In Bourdieu’s scenario, a writer’s product will be positioned in the field of literature somewhere along the continuum of art for art’s sake to social art, according to the degree and design of state domination. The state may deploy a synergistic strategy of economic, legal and ideological dimensions or may resort to violence, thus manipulating writers through coercion or accommodation to produce a “politically correct” literature, that is one in which criticism of the State has been elided or so encoded that it remains undetected and uncensored. Writers who refuse to be intimidated, or who situate themselves on the margins of political correctness, do so at their own risk.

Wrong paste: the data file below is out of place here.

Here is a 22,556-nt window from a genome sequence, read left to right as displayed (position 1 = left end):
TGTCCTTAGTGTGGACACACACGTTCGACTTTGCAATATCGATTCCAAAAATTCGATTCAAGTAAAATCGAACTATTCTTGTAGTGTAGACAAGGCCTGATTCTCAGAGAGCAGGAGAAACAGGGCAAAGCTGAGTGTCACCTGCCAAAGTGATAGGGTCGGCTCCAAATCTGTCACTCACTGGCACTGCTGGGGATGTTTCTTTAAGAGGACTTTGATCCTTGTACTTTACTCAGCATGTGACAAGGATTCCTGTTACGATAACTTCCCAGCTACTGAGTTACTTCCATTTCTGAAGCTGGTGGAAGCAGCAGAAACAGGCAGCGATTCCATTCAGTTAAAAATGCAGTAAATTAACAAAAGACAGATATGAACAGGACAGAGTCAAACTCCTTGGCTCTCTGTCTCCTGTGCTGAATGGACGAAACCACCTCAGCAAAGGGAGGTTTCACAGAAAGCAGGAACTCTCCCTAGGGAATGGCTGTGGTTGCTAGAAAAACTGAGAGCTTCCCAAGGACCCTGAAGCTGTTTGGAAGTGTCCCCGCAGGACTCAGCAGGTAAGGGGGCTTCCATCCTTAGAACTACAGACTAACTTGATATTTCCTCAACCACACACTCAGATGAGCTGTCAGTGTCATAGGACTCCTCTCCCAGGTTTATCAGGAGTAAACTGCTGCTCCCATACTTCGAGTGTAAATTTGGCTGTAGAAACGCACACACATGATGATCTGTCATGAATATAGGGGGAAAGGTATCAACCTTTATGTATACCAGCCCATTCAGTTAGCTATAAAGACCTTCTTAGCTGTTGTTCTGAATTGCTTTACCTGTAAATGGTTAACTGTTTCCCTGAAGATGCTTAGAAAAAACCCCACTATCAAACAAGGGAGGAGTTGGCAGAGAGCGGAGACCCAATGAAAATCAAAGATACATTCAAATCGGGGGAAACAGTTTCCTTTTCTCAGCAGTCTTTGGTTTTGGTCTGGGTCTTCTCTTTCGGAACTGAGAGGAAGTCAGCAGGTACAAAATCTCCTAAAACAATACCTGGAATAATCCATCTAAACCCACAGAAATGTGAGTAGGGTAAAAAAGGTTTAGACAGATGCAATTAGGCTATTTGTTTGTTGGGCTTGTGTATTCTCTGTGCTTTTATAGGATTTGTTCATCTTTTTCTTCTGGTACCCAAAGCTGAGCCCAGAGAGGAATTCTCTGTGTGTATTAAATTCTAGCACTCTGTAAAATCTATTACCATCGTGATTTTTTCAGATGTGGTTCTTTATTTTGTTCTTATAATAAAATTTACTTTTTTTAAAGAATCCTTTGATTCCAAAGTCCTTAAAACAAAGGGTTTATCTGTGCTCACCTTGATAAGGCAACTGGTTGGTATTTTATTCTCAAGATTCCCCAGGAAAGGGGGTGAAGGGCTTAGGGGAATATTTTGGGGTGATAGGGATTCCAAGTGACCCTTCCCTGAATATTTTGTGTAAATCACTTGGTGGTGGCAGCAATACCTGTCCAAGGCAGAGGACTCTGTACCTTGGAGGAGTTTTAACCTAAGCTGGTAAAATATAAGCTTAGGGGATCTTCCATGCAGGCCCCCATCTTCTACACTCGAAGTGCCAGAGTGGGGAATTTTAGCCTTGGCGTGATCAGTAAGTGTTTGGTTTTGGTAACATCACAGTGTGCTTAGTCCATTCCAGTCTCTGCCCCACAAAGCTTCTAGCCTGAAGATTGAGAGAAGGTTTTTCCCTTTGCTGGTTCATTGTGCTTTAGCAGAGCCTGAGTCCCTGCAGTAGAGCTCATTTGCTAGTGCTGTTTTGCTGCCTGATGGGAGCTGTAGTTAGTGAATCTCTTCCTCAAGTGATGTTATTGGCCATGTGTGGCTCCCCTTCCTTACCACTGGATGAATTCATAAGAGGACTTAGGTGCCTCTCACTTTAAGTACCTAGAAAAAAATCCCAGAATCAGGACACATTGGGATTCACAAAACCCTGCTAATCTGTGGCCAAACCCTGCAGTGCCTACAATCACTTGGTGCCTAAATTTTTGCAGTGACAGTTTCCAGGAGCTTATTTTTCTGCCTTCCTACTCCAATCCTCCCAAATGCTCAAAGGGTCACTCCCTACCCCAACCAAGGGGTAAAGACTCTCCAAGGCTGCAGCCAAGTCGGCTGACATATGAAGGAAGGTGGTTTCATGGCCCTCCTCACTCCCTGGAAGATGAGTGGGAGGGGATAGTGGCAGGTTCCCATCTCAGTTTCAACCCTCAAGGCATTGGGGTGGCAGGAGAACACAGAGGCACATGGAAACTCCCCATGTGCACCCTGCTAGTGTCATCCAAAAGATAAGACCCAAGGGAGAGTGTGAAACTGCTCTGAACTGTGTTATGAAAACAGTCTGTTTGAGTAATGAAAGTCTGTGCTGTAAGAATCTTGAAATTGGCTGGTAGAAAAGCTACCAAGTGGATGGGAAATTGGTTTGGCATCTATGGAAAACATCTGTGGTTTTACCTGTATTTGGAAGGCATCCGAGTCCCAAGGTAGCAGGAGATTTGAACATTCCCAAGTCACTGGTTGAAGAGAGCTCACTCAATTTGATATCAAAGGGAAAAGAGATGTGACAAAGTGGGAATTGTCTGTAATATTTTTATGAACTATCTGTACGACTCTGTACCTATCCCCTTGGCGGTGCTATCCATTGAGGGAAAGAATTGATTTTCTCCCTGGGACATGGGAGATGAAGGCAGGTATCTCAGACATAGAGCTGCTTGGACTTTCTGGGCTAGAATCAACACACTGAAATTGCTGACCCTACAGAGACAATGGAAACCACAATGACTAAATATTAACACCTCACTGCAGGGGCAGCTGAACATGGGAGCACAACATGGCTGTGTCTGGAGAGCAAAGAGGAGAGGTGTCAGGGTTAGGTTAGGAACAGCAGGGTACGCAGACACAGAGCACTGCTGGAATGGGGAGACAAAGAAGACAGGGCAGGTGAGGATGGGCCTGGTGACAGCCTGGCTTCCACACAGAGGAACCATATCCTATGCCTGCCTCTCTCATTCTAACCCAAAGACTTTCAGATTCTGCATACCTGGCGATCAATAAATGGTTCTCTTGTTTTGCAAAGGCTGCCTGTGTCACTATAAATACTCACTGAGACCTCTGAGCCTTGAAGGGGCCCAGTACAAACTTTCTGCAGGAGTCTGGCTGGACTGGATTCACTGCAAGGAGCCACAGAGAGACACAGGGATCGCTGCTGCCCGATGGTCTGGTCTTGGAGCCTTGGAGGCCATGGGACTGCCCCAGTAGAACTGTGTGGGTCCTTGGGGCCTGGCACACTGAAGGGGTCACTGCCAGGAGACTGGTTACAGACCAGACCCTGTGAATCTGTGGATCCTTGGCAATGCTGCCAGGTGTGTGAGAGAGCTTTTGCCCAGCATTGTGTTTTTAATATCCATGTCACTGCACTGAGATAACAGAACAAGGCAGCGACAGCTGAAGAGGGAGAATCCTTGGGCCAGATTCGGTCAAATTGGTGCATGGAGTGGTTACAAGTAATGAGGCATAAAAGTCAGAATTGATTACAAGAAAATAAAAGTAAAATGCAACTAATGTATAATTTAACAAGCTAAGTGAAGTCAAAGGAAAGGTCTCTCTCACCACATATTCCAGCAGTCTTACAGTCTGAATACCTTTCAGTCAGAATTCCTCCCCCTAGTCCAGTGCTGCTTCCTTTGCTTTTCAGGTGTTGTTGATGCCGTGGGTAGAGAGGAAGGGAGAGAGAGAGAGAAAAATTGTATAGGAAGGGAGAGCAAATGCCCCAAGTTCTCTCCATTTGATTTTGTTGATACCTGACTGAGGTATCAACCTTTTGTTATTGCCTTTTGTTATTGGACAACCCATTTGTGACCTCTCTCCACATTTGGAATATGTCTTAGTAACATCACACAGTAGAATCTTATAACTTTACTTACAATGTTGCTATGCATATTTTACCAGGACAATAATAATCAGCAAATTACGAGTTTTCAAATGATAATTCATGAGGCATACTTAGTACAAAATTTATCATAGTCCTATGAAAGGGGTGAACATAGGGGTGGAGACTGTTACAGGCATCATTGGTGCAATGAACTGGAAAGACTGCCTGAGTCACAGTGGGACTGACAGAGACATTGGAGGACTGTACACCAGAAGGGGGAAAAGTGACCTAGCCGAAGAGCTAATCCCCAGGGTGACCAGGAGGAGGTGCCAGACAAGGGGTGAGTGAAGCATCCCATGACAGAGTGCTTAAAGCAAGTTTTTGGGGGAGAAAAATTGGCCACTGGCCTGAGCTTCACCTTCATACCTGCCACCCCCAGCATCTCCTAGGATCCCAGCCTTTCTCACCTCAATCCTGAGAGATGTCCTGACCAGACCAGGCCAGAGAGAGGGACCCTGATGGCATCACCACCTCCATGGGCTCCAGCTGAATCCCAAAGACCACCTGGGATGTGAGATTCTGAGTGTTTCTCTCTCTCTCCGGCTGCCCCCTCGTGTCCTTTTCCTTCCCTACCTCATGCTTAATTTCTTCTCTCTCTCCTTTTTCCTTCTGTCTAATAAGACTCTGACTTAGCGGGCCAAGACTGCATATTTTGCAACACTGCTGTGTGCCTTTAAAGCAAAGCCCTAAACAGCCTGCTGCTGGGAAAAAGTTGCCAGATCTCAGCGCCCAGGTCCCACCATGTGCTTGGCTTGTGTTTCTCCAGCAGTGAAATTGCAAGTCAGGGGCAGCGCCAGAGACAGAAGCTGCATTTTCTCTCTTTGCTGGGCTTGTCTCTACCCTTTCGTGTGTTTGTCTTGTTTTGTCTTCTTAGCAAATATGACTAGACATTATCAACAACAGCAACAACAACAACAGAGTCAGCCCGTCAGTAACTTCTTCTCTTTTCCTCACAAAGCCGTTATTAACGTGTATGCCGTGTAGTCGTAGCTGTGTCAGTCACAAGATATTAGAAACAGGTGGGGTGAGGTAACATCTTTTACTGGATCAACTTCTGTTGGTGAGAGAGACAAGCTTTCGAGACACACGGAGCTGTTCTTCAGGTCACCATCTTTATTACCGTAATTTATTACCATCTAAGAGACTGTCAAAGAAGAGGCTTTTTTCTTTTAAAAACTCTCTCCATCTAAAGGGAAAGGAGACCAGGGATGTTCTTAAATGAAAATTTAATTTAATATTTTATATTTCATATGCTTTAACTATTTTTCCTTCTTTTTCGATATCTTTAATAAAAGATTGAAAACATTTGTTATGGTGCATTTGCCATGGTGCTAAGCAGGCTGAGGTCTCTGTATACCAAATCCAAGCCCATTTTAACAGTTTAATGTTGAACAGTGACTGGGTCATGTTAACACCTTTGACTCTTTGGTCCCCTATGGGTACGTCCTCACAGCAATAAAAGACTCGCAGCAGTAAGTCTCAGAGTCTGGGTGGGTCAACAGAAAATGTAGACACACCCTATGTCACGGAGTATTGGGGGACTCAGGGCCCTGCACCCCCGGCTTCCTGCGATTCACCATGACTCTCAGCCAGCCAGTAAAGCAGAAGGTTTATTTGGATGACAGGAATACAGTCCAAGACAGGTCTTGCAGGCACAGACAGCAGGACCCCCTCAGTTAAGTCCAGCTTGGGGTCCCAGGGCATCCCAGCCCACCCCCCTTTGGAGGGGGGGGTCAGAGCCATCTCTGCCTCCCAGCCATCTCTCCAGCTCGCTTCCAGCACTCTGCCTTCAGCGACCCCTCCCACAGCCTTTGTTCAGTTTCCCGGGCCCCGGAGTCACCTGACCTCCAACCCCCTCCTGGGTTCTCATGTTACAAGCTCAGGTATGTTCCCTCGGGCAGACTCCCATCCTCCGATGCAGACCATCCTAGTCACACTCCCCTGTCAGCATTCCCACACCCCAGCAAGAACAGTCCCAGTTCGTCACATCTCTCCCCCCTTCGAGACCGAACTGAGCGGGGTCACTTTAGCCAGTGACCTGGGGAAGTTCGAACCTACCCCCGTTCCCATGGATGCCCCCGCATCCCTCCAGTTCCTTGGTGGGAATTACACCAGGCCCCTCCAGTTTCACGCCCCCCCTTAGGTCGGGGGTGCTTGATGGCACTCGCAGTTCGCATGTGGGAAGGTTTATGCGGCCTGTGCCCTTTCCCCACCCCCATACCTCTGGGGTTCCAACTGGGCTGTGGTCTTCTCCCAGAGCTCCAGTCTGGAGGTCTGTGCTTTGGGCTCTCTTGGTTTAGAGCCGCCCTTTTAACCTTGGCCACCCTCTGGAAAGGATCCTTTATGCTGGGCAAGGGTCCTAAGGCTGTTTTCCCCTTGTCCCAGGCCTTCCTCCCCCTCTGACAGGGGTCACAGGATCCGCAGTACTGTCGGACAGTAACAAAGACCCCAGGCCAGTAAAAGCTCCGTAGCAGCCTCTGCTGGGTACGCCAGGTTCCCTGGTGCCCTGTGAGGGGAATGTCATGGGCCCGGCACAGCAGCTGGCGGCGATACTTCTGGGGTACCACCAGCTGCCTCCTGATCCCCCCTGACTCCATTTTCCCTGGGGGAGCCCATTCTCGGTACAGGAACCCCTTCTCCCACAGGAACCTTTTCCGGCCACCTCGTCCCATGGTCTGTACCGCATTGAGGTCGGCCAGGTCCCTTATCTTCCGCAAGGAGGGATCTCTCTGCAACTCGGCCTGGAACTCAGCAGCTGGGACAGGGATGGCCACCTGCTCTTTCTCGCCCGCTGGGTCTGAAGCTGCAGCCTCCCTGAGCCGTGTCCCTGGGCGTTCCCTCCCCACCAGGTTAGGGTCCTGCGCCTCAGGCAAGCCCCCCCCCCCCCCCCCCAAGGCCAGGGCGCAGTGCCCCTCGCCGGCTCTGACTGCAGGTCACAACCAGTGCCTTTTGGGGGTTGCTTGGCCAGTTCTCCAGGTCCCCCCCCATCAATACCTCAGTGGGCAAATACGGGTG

One common literary response of tenacious writers has been to produce politically encoded literature, often so cryptically or allegorically written as to be opaque to outsiders. In any case, whether blatantly oppositional, politically correct, or deeply encoded, literary content and technique of craft are often influenced by State power. This influence occurs throughout Southeast Asia, albeit in different degrees in different nations at different historical junctures. Modern Southeast Asian nations may also have historical moments of comparative literary autonomy when the relationship of State power to the literary field remains either weak or disinterested. At these times, a writer may create freely without fear of State reprisal; although the same author’s safety may change later in tandem with altered historical and political circumstances. This pattern of censorship and literary repression is also seen in East and South Asia.